Originally, it was considered respectable to have a var of less than 1, reasonable to have it spike as high as 2, but pretty much horrible to have a variance remain above 2 for any length of time. What would be the equivalent values for the three new measurements (sv, +-, and var)?
For a 64-tick server as long as sv value stays mostly below 15.625 ms the server is meeting 64-tick rate requirements correctly. For a 128-tick server as long as sv value stays mostly below 7.8 ms the server is meeting 128-tick rate requirements correctly. If standard deviation of frame start accuracy exceeds fractions of millisecond then the server OS has lower sleep accuracy and you might want to keep sv simulation duration within the max duration minus OS sleep precision (e.g. for a 64-tick Windows server with sleep accuracy variation of 1.5 ms you might want to make sure that server simulation doesn’t take longer than 15.625 minus 1.5 ~= 14 ms to ensure best experience).
Simplified & Summarized
fps var: low value = good
fps var: high value = bad
64 tickrate: sv < 15.625ms = good
64 tickrate; sv > 15.625ms = bad
128 tickrate: sv < 7.8ms = good
128 tickrate; sv > 7.8ms = bad
What is the difference between 64 and 128 tick servers?
Usually you can say the higher the tickrate, the more precise the simulation will be as the server is processing the data faster. This results in a better gameplay experience (more precise movement and hit-detection), because the server and the client are updating each other with a higher frequency.
Of course this is very simplified, but to understand the advantage of a higher tickrate, you firstly need to understand the basics of multiplayer networking within the Source Engine. Valve is running an official wiki with some good explanations how the netcode works in CS:GO. We could summarize this information with our own words, but we feel like you should read the official words from Valve:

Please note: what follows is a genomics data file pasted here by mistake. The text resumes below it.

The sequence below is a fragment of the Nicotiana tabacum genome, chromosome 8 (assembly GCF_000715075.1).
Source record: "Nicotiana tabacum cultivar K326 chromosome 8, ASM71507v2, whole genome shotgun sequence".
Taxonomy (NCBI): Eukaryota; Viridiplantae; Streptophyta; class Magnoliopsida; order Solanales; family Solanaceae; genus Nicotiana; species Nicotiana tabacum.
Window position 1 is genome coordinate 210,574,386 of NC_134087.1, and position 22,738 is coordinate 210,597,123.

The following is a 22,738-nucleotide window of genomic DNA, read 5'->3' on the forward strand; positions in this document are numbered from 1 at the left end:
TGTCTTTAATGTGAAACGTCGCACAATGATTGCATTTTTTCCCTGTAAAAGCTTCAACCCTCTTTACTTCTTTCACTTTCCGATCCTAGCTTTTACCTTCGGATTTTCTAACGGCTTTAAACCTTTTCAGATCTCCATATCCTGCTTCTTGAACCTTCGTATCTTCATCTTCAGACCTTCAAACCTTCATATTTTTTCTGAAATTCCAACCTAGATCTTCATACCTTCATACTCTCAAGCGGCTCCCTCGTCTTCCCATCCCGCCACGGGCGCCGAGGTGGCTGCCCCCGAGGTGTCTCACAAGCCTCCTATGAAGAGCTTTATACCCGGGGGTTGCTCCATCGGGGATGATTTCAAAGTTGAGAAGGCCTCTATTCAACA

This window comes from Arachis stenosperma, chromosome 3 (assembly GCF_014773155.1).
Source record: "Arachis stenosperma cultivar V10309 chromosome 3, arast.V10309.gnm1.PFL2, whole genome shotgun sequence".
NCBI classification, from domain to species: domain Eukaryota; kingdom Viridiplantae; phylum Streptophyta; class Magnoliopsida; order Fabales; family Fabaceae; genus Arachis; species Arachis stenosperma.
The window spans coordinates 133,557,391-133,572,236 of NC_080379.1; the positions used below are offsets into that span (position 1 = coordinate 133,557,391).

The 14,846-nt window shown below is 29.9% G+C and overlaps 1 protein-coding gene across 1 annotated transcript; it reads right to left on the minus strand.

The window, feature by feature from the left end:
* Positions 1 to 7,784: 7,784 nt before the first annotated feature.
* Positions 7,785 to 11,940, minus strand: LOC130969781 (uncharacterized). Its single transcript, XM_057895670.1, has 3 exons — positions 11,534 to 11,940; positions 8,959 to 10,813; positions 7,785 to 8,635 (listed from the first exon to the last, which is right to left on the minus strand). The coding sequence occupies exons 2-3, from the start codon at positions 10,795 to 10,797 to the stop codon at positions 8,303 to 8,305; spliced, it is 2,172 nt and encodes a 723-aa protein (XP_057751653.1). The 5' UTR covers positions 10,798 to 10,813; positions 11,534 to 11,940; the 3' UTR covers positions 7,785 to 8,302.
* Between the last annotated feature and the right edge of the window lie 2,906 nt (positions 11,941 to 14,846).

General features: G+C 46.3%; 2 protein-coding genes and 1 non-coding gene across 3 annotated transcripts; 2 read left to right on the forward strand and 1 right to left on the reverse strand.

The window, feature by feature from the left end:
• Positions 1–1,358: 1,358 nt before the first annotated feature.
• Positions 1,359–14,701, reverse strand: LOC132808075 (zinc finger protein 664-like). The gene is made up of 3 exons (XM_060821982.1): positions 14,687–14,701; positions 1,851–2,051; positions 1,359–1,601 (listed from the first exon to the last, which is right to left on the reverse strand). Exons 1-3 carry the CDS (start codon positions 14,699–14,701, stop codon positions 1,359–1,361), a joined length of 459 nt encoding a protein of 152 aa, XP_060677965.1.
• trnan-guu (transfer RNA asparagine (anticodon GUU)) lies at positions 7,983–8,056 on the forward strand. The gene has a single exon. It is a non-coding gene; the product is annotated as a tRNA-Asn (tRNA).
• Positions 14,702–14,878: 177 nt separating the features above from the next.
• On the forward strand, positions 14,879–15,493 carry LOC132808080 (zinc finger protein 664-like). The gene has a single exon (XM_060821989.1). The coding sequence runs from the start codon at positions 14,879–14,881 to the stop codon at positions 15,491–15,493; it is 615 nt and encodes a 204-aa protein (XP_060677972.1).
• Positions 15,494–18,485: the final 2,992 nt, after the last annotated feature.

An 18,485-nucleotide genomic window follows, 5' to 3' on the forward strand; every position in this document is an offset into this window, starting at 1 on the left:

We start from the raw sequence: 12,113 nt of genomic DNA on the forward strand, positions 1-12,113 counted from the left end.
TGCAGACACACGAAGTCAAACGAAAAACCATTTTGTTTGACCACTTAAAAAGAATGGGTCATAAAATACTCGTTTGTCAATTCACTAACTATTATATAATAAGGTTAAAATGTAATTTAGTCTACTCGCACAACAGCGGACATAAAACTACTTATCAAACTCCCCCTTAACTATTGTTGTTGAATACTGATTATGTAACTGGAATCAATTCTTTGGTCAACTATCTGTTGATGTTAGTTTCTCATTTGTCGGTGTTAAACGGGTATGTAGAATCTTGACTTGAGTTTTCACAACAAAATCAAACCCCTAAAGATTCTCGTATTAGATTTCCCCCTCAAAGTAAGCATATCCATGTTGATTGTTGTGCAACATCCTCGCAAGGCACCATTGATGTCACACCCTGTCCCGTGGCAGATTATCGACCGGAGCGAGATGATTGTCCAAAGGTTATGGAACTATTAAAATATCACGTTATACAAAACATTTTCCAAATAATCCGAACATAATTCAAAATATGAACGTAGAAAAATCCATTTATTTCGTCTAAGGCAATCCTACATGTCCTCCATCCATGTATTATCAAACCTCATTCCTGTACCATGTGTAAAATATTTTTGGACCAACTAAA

The client and server communicate with each other by sending small data packets at a high frequency. A client receives the current world state from the server and generates video and audio output based on these updates. The client also samples data from input devices (keyboard, mouse, microphone, etc.) and sends these input samples back to the server for further processing. Clients only communicate with the game server and not between each other (like in a peer-to-peer application).
Network bandwidth is limited, so the server can’t send a new update packet to all clients for every single world change. Instead, the server takes snapshots of the current world state at a constant rate and broadcasts these snapshots to the clients. Network packets take a certain amount of time to travel between the client and the server (i.e. the ping time). This means that the client time is always a little bit behind the server time. Furthermore, client input packets are also delayed on their way back, so the server is processing temporally delayed user commands. In addition, each client has a different network delay which varies over time due to other background traffic and the client’s framerate. These time differences between server and client causes logical problems, becoming worse with increasing network latencies. In fast-paced action games, even a delay of a few milliseconds can cause a laggy gameplay feeling and make it hard to hit other players or interact with moving objects. Besides bandwidth limitations and network latencies, information can get lost due to network packet loss.
If you are interested to dip even deeper into the netcode of CS:GO, we highly recommend you to watch the “Netcode Analysis” from Battle(non)sense. He greatly visualized the basics of a netcode in online games and also measured the delays in CS:GO and compared them to other games.